Hope you enjoy the following snaps! I'll start here with just a sampling. I took several hundred shots and will be uploading about 25% of them, little by little. To see all the currently oploaded pictures, click on "LÆS MERE"!
I've been reading alot of accounts of how Buddhist temples, monasteries and places of practice are established.
And I can see - in most of the stories - that it is the sangha that gets it all together.
I've been conflicted for the longest time about how Egely should be established. And now I finally see that it must be through our mutual efforts of practice, of dana, of sila. Then this place will flourish from the combined energies of us all and be open to more energy. Flowing, nothing forced.
Earlier, I had figured on "if you build it, they will come". So, I have driven myself crazy about fund-raising strategies, our half impoverished state, etc. I have considered the commercial uses of meditation, the secularization of Buddhist practices in order to accrue building funds; I have been envious of those meditation teachers who exploit the practice for simply commercial gain, even though they ARE selling something they really believe in the value of (knowing that the world can be changed).
Today, I feel liberated from this self-inflicted burden. I will not single-handedly build the monastery, I will not single-handedly fund this project. Please, those of you who need to have a place to come to practice Zen, those of you, who need a teacher - Come! Build! Stay! Help realize the potentials of these walls, this earth, of (and for) us all!
And I - with all my heart - once again am thankful for the work of all of you that have been here and done the renovations, the building, the planting, the weeding, the giving. I hope you know that Egely is yours and I hope that you will return!
I've been reading about teachers. About the recent hisory of Buddhism in the West. About Europeans and Americans who travelled to Japan and India to find a practice and a teacher. About the challenges ethnic Buddhist teachers have when their pupils are from the West, especially when they themselves move to the West. And about the challenges Western teachers have introducing Dharma, apparently flavored by its Eastern roots, to their own cultures.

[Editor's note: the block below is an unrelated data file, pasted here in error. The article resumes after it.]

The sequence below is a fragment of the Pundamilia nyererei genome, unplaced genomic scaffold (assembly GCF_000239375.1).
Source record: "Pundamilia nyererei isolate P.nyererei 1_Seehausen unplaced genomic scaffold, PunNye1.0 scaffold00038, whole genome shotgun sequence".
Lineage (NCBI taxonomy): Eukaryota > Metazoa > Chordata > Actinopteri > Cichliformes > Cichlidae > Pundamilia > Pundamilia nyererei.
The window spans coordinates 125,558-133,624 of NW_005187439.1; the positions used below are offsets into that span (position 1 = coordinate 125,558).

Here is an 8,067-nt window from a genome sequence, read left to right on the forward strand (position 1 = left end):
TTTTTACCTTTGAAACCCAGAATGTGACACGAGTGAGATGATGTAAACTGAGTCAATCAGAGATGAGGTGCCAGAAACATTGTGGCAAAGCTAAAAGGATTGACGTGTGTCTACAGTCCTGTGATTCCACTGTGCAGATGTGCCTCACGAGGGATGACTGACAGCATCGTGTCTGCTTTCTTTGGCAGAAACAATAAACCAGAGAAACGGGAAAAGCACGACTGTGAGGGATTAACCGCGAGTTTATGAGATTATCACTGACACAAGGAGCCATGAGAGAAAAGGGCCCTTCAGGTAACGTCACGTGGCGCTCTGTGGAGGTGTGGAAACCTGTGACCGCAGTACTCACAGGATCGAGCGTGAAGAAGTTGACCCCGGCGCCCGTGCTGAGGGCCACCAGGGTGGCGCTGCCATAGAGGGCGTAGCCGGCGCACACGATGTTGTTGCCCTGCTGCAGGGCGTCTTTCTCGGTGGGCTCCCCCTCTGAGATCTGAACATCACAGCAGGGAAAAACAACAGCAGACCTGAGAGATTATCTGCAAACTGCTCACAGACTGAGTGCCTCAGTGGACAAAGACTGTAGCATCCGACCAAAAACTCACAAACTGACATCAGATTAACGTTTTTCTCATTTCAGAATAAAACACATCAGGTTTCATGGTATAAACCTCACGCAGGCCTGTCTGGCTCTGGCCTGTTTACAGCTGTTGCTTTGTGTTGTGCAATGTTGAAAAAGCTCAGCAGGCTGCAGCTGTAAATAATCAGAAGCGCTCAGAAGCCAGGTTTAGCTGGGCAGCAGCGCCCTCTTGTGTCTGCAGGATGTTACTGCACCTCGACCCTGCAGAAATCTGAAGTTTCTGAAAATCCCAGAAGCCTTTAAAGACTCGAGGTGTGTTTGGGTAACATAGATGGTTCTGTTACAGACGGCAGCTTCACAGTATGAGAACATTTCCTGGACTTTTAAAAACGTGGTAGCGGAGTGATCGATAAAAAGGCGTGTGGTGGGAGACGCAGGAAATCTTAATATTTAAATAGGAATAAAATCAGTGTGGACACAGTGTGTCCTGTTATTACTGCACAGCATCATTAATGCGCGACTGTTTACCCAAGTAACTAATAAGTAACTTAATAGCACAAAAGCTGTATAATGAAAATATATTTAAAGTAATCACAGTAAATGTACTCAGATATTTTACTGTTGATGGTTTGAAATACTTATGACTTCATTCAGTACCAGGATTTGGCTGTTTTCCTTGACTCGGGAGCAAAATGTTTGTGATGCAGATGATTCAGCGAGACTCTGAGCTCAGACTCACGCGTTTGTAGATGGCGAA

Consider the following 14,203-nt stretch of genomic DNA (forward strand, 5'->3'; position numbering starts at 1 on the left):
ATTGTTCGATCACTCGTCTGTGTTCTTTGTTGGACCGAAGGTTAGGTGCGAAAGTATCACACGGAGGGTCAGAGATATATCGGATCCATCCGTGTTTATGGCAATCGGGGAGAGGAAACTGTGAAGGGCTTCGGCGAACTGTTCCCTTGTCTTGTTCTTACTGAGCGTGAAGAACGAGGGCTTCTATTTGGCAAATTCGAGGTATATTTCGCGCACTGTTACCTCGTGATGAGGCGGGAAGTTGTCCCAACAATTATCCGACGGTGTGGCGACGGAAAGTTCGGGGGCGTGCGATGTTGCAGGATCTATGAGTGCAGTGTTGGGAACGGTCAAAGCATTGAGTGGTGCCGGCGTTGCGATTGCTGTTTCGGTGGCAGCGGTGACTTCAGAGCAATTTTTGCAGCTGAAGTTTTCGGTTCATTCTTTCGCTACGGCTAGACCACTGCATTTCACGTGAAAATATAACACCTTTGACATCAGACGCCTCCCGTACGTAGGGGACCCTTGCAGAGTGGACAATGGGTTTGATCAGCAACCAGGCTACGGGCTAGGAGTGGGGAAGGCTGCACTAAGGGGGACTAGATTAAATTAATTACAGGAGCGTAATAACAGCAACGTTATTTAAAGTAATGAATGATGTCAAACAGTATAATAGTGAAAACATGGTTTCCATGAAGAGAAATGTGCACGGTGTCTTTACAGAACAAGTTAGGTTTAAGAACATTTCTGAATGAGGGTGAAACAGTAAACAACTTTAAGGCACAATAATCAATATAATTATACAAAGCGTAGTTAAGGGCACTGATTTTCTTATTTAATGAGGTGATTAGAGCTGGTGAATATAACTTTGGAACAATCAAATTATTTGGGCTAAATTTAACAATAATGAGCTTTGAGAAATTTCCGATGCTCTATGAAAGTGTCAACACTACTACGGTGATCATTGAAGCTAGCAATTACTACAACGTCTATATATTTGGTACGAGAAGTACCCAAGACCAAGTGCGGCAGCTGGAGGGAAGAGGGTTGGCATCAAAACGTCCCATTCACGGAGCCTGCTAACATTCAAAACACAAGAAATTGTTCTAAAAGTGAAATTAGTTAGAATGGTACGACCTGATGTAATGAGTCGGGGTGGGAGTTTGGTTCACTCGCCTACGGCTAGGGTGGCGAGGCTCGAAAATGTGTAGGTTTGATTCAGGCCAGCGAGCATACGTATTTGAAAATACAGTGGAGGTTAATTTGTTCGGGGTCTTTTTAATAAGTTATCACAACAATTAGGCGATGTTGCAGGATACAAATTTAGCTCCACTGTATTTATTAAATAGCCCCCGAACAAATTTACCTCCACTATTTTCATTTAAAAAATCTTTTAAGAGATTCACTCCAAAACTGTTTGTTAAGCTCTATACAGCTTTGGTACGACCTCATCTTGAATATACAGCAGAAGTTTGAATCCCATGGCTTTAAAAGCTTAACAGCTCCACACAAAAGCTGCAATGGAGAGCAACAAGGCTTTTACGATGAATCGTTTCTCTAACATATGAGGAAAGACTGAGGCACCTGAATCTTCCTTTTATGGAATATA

One thing is very striking: all these stories I have read about those who are searching for a practice illustrate individuals who have expectations. Expectations to themselves and the practice, certainly --- but most especially: expectations regarding their teachers. I've seen it here at the monastery, too. An expectation that the teacher is "perfect" or somehow, that because he/she has woken up to Buddha's way and is "enlightened," that no mistakes can be made, that everything is totally clear. And, after all, "perfect" is based on our own judgements and ideas --- there is no perfect! And our teachers have their own karmas, our teachers continuously examine their lives.
What also is striking is how Western students seem to disregard the fact that a teacher or master is in the direct line of buddhas. That they actually actualize this with every breath. While challenging a teacher, which of course there is precedence for, some students approach their teachers without humility, without having given themselves to Buddha, Dharma, and Sangha. They argue and disagree with the teacher on the basis of intellectual concepts and ideas, without examining these in true practice and attach egoistic tags to non-egoistic practices of compassion, wisdom, meditation.